I doubt many people of my generation, entrenched like me in thirty-something years of habit, will make the most of this liberation. But the shift from functioning by controlling to functioning through flexible networks is one that’s also emerging in other areas like business management. Maybe, as future generations give up paper pages in favour of networked e-readers, changing reading habits will be symbols of a wider social change.

And that’s enough intellectual posturing for today. I’m off to the gym with my new e-reader. And this time I’m going to be very careful.


Photo by Zhao ! via Flickr creative commons

The books I will always keep

Yesterday’s post, and people’s responses, got me thinking about the books that I would never let go. So, in no particular order, here are my top few.

The World of Pooh by A. A. Milne

Oh no, the bees found the honey! Also, I discovered PicMonkey.
Oh no, the bees found the honey!
Also, I discovered PicMonkey.

This hardback has been with me my whole life. I loved Pooh and his gentle adventures when I was a kid, then rediscovered them when I was in sixth-form. The soft, simple prose, the whimsical events, the sense that it was alright not to rush and worry but just to amble along singing a little song to yourself, it really struck a chord with teenage me. In fact, Pooh’s Tao-like simplicity remains an inspiration to me to this day, and I dip into the book to lift me up when I’m feeling blue.

I gave a copy of this to my godson on the occasion of his christening. He can’t follow the stories yet, never mind read them, but I hope it’ll provide him with comfort and inspiration down the years.

The Deptford Mice Trilogy by Robin Jarvis

Look out, Jupiter might get you
Look out, Jupiter might get you

I read the first of these when I was eleven. It was my first brush with anything like horror, and it had a huge impact. The thrill of being both terrified and exhilarated at the same time was something new and wonderful. They were packed with atmosphere, and with a balance of hope and darkness that made them feel incredibly real despite their fantasy animal content. Over twenty years later, I’m still planning to go back and read them, once I can build up the courage. And any time I see a corn dolly, a little shiver goes down my spine.

This is as close as I get to Tenabreme‘s wonderful habit of collecting books remembered from childhood. Of course, it’s easier when you’ve never let the books go.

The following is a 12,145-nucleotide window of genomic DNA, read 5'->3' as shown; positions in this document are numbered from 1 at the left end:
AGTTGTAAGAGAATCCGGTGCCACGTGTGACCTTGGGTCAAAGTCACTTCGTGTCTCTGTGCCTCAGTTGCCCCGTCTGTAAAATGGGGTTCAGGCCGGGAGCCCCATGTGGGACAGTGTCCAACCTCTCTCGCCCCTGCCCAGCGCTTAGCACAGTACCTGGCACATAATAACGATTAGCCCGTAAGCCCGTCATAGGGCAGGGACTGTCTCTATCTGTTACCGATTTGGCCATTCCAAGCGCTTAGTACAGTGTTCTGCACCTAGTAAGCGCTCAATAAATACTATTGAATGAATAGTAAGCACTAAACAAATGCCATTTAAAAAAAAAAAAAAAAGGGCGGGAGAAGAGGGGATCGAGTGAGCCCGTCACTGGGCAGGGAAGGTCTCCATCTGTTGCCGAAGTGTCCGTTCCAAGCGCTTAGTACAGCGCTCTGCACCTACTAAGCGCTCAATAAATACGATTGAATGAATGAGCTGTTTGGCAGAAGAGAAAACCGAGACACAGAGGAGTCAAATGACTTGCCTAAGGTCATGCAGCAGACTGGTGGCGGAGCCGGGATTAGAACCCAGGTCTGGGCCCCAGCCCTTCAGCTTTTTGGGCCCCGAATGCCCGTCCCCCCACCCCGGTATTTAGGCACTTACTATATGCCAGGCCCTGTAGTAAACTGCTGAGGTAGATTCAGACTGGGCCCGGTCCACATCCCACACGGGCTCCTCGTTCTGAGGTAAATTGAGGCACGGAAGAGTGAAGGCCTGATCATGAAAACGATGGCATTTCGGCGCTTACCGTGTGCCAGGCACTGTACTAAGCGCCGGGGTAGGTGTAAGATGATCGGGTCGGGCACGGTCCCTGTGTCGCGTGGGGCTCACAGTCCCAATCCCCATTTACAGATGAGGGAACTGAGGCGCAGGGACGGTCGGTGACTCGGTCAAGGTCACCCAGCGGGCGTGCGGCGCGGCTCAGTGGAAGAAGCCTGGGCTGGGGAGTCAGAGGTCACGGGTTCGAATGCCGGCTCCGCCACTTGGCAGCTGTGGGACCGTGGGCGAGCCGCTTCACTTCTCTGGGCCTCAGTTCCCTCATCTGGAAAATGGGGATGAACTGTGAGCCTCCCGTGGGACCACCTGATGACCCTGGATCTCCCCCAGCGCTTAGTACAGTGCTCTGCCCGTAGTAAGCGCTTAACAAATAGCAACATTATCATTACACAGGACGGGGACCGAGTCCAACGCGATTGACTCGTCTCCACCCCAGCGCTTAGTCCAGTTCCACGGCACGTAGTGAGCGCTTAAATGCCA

The Discworld novels by Terry Pratchett

Just part of my pile of Pratchett
Just part of my pile of Pratchett

Of all the writers who have been active in my lifetime, Pratchett is the one whose wonderful work I most want to pass on to future generations. The tone of these stories may have shifted hugely over time, but I still love them all, from the weird satire of Colour of Magic to the heart-warming philosophising of his latest works. I’ve read half at least twice, Pyramids many more times than that, and Small Gods is one of my favourite reflections on religion. The man’s a treasure, and I treasure his books.

Unlike Ben, the Derleth collector I mentioned yesterday, I’m not a big keeper of books as objects. But if anyone harms my signed Pratchett there will be trouble.

So which books do you cling to, and why?

Keeping books, and learning to let go

I find our relationship with books as physical objects a little odd. Almost everyone I know, myself included, is in the habit of hanging on to them, accumulating them on shelves around their house. Getting rid of books becomes a big step, unthinkable to some, even though we know we’ll probably never read most of them again. It’s a little odd.

As a habit, I can see how it made sense at one time. Books used to be rare. They used to be things of fairly high value. They used to be hard to replace. These days, between libraries, Amazon, charity shops and e-readers, you can replace almost any book for a couple of quid, assuming all you care about is the writing inside.

Just the books I can reach  from bed
Just the books I can reach from bed

Of course, that’s quite a big assumption, and not true for some people. I know someone who collects signed August Derleth originals. For him, it’s as much about the collection, about the physical objects and the joy of discovering them, as it is about the contents. But most of us haven’t consciously turned book collection into a hobby, it’s more just a habit that spreads across our homes until every corner is full of paper.

I think this is one of those cases where our habits and emotional attachments haven’t caught up with our changing society. I suspect that, if I ditched most of my books, then the time and money I saved not keeping them in order, not moving them every time I moved house, being able to easily find the few I kept, would vastly outweigh the cost of buying one or two again when, years later, I decided that I wanted to re-read them. But can I bring myself to do that? Not quite. Not yet.

What about you? Do you keep all your books? Are some throw-aways? Are your habits changing? Leave a comment, let me know.